Colonial Discourse and the Suffering of Indian American Children Book Cover.webp

In this book, we analyze the psycho-social consequences faced by Indian American children after exposure to the school textbook discourse on Hinduism and ancient India. We demonstrate that there is an intimate connection—an almost exact correspondence—between James Mill’s colonial-racist discourse (Mill was the head of the British East India Company) and the current school textbook discourse. This racist discourse, camouflaged under the cover of political correctness, produces the same psychological impacts on Indian American children that racism typically causes: shame, inferiority, embarrassment, identity confusion, assimilation, and a phenomenon akin to racelessness, where children dissociate from the traditions and culture of their ancestors.

This book is the result of four years of rigorous research and academic peer-review, reflecting our ongoing commitment at Hindupedia to challenge the representation of Hindu Dharma within academia.


From Hindupedia, the Hindu Encyclopedia

By Swami Harshananda

Kāli literally means ‘Goddess of time or destruction’.

Origin of the Word Kāli[edit]

The word ‘Kālī’ comes from the well-known word kāla which means time. She is the power of time. Time is all-destroying and all-devouring. Hence the Lord refers to himself as time in the Gītā.[1] God and time has grown to infinite proportions and is destroying the worlds. A power that destroys is depicted in the terms of awe-inspiring terror.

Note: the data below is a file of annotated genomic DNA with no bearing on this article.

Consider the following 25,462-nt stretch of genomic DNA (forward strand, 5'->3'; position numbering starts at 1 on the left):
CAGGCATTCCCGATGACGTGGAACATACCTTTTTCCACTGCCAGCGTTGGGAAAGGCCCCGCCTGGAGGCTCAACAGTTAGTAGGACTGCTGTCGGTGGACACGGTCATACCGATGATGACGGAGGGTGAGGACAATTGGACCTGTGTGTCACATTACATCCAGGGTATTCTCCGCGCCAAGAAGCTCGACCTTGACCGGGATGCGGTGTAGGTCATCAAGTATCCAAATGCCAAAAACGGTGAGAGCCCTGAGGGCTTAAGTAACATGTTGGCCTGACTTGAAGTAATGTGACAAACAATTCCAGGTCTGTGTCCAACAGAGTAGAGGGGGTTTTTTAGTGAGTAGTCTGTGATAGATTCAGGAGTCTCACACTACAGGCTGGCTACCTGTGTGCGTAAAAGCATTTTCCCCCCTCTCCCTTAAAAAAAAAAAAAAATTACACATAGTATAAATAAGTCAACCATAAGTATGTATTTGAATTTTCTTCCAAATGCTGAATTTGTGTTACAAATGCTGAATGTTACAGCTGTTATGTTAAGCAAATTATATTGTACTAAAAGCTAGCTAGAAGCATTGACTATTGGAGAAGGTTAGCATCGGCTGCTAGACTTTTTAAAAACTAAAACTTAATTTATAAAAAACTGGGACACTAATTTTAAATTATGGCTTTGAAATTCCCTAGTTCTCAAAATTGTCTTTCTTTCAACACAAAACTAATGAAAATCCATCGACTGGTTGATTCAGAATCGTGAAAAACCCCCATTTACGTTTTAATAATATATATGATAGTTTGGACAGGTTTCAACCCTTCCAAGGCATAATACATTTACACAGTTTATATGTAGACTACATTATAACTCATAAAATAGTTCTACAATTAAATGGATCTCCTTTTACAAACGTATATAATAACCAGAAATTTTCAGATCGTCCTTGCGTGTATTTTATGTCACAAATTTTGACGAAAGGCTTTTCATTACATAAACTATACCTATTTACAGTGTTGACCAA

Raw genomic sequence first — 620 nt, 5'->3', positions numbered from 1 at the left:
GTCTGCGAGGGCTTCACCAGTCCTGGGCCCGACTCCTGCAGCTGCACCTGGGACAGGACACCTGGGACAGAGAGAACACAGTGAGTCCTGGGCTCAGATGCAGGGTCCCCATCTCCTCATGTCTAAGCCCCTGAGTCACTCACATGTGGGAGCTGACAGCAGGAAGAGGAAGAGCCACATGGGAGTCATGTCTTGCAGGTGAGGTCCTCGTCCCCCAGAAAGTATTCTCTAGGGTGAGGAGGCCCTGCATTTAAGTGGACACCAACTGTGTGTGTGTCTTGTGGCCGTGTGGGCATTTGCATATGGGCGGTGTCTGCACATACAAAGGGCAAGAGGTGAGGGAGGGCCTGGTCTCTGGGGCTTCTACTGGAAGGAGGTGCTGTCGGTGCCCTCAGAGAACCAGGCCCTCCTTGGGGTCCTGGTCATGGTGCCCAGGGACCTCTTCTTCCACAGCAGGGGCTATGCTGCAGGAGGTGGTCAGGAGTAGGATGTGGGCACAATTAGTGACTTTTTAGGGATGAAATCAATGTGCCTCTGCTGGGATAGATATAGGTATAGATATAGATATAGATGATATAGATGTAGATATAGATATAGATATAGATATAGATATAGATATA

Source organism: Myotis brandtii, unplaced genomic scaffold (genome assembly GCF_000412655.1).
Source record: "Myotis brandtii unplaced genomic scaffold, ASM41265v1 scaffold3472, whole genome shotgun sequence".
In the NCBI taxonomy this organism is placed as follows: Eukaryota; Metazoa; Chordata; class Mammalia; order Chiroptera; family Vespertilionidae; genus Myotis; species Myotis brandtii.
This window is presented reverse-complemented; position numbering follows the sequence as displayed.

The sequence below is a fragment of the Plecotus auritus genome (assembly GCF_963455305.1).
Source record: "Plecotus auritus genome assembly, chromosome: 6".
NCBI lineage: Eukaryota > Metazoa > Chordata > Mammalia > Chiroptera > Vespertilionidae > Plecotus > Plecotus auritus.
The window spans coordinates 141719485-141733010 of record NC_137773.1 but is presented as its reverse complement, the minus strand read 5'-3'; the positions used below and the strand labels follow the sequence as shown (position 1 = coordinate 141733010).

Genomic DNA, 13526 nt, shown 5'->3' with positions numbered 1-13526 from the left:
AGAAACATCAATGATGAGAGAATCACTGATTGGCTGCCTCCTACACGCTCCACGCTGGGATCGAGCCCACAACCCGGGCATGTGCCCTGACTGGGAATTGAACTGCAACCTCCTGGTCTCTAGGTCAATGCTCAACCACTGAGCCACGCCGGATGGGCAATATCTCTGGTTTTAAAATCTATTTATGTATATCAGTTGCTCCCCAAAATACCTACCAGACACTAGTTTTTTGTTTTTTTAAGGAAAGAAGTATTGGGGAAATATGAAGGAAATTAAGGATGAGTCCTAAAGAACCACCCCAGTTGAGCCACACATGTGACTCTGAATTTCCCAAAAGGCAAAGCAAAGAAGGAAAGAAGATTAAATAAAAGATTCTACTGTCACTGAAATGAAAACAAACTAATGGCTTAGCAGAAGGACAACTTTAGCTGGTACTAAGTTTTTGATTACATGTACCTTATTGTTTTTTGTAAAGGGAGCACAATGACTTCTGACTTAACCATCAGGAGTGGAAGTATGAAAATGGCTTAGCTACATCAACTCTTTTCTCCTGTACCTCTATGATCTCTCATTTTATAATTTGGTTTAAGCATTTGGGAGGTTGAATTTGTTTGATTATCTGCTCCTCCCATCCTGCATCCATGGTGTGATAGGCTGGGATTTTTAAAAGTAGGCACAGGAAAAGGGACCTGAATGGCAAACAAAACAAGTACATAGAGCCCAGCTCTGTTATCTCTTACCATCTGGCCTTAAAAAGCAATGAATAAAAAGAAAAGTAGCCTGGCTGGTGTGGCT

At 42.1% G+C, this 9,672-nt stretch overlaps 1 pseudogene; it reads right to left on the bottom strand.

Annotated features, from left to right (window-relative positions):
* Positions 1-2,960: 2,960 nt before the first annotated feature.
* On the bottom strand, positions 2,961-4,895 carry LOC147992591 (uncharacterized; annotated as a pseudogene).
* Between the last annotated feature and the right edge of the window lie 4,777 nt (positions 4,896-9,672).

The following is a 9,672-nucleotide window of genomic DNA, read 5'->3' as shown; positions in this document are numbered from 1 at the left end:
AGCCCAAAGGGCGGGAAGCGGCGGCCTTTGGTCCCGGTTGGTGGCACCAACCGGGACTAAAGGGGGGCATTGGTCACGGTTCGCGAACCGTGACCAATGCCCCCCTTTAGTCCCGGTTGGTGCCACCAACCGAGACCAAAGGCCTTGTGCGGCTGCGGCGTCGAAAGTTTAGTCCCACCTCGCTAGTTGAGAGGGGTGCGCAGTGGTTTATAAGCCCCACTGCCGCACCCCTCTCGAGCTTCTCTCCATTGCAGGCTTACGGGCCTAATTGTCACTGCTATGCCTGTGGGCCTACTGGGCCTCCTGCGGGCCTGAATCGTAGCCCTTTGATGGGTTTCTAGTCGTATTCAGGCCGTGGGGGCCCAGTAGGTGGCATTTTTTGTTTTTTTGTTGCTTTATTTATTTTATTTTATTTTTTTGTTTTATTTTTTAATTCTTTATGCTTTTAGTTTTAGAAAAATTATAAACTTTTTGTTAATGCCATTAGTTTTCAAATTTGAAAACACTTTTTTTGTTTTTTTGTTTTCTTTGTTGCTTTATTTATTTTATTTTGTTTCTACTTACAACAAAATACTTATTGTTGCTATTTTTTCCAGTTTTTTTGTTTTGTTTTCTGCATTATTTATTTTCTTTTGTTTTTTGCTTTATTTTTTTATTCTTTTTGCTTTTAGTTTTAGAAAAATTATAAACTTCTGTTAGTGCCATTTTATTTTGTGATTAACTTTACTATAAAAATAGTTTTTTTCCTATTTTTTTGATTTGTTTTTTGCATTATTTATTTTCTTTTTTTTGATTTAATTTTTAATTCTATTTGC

Image of Kāli[edit]

The background of the Kāli image is a cremation ground or a burial ground or a warfield. It depict many mutilated dead bodies. She stands in a challenging posture on a ‘dead’ body. The body on which she is standing is of her spouse Śiva himself. Śiva is pure white and she is deep blue in color bordering on blackness. She is completely naked, except for an apron of human hands. She wears a garland of fifty human heads or skulls. Her luxuriant hair is completely disheveled. She has three eyes and four hands. In her upper hands she holds a freshly severed bleeding human head and the sword or chopper used in the carnage. The two lower hands are in the abhaya and varada mudrās. Her face is red and the tongue protruding.

Appearance of Kāli[edit]

Of all the forms of the pantheon, guise of Kālī is perhaps the most enigmatic to the modern mind. Her appearance is of a dark nude woman wearing an apron of human hands and a garland of human heads. She also holds a freshly severed human head and the chopper used in the slaughter dripping with blood.

Significance of Symbology[edit]

Throughout its history, mankind has been baffled by profound symbology. When one particular group or sect successfully assimilates some symbols and starts revering it, other groups or sects continue to abhor it. It is natural for one group to abhor the symbols of all others, forgetting that the ‘other groups’ are doing the same. The picture of the ‘Slain Lamb’ or the cultus of the ‘Sacred Heart’ are just two illustrations to show this.

On the other hand, a close look at such symbols will not only dispel our ignorance about them but can also produce positive admiration. It is the same as the water of the sea which appears dark blue or green from a distance is really colorless and transparent when examined at close quarters.

Significance of BattleGround[edit]

The background or the setting is in complete harmony with the theme. The severed head and the sword are graphic representations of destruction that has just taken place. God is said to have created this universe and then entered into it.[2] So the universe becomes a veil for the divinity.